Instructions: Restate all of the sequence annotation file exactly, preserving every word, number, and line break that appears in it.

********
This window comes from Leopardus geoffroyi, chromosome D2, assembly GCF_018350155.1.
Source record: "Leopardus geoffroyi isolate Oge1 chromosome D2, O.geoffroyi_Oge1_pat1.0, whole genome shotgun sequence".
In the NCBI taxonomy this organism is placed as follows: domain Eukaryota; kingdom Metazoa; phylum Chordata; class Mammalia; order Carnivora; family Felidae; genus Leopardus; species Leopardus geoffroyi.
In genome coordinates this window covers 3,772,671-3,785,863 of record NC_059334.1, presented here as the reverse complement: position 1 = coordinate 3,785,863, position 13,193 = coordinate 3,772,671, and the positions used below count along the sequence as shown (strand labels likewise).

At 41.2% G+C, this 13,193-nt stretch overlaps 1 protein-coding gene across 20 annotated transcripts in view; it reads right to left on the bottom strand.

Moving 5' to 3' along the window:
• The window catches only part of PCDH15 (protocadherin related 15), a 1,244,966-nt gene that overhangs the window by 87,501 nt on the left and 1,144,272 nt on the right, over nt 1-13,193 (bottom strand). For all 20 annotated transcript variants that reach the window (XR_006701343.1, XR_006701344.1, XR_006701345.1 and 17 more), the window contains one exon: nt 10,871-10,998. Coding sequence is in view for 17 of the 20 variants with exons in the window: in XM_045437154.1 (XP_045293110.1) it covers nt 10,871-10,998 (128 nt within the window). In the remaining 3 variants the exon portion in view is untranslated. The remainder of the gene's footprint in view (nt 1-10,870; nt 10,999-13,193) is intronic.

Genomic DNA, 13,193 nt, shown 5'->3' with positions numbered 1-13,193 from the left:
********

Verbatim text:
This window comes from Leopardus geoffroyi, chromosome D2, assembly GCF_018350155.1.
Source record: "Leopardus geoffroyi isolate Oge1 chromosome D2, O.geoffroyi_Oge1_pat1.0, whole genome shotgun sequence".
In the NCBI taxonomy this organism is placed as follows: domain Eukaryota; kingdom Metazoa; phylum Chordata; class Mammalia; order Carnivora; family Felidae; genus Leopardus; species Leopardus geoffroyi.
In genome coordinates this window covers 3,772,671-3,785,863 of record NC_059334.1, presented here as the reverse complement: position 1 = coordinate 3,785,863, position 13,193 = coordinate 3,772,671, and the positions used below count along the sequence as shown (strand labels likewise).

At 41.2% G+C, this 13,193-nt stretch overlaps 1 protein-coding gene across 20 annotated transcripts in view; it reads right to left on the bottom strand.

Moving 5' to 3' along the window:
• The window catches only part of PCDH15 (protocadherin related 15), a 1,244,966-nt gene that overhangs the window by 87,501 nt on the left and 1,144,272 nt on the right, over nt 1-13,193 (bottom strand). For all 20 annotated transcript variants that reach the window (XR_006701343.1, XR_006701344.1, XR_006701345.1 and 17 more), the window contains one exon: nt 10,871-10,998. Coding sequence is in view for 17 of the 20 variants with exons in the window: in XM_045437154.1 (XP_045293110.1) it covers nt 10,871-10,998 (128 nt within the window). In the remaining 3 variants the exon portion in view is untranslated. The remainder of the gene's footprint in view (nt 1-10,870; nt 10,999-13,193) is intronic.

Genomic DNA, 13,193 nt, shown 5'->3' with positions numbered 1-13,193 from the left: